Where do you stand with YOUR tough decisions? Not sure? I’ll leave you with this question: how much more of your happiness are you willing to sacrifice?

Making Midlife Better
Kristen Edens

I’ll Take Action over Luck, Hope, and Best Wishes

taking action is stronger than luckFor those who don’t understand entrepreneurship and the action needed to become a success, hearing that someone they love is ‘going it alone’ is often met with a mix of wide-eyed disbelief and concerns over our mental stability.

My parents were ‘old school’ and believed success was solely built on advanced education and 30+ years of dedication to a Fortune 500 company. It was difficult for them to comprehend my challenges as I spent 10 years post-graduate seeking a job. Their support came in the form of, “Perhaps you aren’t looking in the right places.”

Five years into a job hunt that waxed and waned between anticipation and frustration, I decided to build my own business. When I mentioned this plan to my parents, I was met with a blank look followed by, “If you are having a midlife crisis, we can pay for your therapy.”

My husband was noncommittal, but preferred my happiness over the job hunt shroud I had been wearing for several years.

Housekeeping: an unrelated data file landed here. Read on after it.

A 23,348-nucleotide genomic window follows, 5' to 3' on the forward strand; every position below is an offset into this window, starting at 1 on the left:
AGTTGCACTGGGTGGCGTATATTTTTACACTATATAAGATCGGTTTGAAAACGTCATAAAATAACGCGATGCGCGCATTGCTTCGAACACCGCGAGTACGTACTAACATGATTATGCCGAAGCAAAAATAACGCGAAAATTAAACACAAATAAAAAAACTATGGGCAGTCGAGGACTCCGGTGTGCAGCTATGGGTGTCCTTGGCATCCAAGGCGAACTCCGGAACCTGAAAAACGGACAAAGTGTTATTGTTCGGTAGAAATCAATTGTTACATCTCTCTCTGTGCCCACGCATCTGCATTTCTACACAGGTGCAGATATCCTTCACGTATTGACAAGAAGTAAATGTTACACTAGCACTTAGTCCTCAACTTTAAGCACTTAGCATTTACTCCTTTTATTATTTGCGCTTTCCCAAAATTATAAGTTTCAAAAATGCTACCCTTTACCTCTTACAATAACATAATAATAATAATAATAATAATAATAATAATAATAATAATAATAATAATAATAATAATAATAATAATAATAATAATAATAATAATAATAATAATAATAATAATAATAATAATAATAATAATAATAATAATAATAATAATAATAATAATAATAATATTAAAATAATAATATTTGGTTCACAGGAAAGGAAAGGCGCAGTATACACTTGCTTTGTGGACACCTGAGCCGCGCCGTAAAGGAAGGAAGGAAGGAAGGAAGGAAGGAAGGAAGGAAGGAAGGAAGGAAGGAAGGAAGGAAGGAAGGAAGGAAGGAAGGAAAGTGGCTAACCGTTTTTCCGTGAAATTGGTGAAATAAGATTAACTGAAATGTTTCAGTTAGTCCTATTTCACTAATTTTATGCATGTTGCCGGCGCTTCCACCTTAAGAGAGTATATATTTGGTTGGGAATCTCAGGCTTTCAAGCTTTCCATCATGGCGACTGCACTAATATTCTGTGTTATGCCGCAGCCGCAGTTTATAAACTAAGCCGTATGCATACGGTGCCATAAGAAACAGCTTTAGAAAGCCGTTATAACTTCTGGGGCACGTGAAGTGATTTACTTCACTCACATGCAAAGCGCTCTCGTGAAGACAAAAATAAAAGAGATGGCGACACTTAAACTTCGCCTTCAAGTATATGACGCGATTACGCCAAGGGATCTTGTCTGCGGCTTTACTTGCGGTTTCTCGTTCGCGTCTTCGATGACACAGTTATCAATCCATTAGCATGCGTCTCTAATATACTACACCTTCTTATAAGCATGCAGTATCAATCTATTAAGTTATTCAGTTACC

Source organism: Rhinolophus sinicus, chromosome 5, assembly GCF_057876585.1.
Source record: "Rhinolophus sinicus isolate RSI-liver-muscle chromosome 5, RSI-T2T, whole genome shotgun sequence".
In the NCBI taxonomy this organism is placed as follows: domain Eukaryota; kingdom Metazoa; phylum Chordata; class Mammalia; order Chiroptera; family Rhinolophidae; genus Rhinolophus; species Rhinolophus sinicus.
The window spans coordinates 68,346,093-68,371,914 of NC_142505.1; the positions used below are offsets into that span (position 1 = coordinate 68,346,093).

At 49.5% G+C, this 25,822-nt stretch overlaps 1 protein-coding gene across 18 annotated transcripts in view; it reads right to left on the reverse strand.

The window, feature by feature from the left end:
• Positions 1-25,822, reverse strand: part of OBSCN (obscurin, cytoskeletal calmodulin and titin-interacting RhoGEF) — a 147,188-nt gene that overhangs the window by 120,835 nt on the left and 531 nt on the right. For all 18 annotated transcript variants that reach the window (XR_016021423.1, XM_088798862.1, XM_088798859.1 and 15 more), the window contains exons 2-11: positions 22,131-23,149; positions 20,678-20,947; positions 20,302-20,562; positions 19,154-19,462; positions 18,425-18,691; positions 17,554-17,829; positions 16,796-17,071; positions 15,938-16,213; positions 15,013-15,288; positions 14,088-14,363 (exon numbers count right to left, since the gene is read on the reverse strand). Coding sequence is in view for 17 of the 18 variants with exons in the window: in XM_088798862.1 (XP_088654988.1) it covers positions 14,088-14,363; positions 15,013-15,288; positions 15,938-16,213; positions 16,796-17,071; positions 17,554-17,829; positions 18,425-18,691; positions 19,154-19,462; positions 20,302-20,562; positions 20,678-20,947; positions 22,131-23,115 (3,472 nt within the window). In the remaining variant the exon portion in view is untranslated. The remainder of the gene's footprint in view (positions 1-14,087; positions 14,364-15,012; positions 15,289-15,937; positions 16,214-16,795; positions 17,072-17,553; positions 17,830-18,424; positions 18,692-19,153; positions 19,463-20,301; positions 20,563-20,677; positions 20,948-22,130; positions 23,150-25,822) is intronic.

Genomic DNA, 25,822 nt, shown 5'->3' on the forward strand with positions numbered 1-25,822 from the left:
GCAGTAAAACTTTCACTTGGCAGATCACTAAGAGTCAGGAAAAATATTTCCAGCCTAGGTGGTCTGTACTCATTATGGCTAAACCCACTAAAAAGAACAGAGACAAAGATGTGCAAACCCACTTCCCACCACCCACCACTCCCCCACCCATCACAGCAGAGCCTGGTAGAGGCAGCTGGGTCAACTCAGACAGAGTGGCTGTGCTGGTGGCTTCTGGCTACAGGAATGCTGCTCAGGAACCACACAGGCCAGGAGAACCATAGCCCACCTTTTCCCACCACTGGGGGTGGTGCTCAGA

As word of my entrepreneurial endeavor spread, even my peers shared the blank look and followed up with well-meaning support:

Good luck!

I hope it works for you.

Best wishes.

While meant to be positive and optimistic, these phrases lack excitement.

They lack faith.

They are empty and sedentary.

Even though these phrases have their place,

  • Luck is synonymous with buying a lottery ticket,
  • Hope is synonymous with “if you build it they will come”,
  • Wishing is as fleeting as putting your energy into a shooting star,

their place isn’t in entrepreneurship.

Everything worthwhile Requires Action

The job hunt produced one result: I reached my limit for dead ends. The solution: build the job I want. It didn’t take long to outline what that would be and I immediately sought out the opinion of those closest to me–friends and family (F&F). They’re loving and familiar, and at this vulverable stage, I needed that comfort. Unfortunatley, F&F are not the best resource for guidance. Although they wish me well, they don’t want to worry and unintentionally may nudge me toward dead ends. To avoid that rut, I needed to shatter the comfort zone by stepping WAY outside my inner circle and abandoning the job boards to pursue a more reliable platform: ME.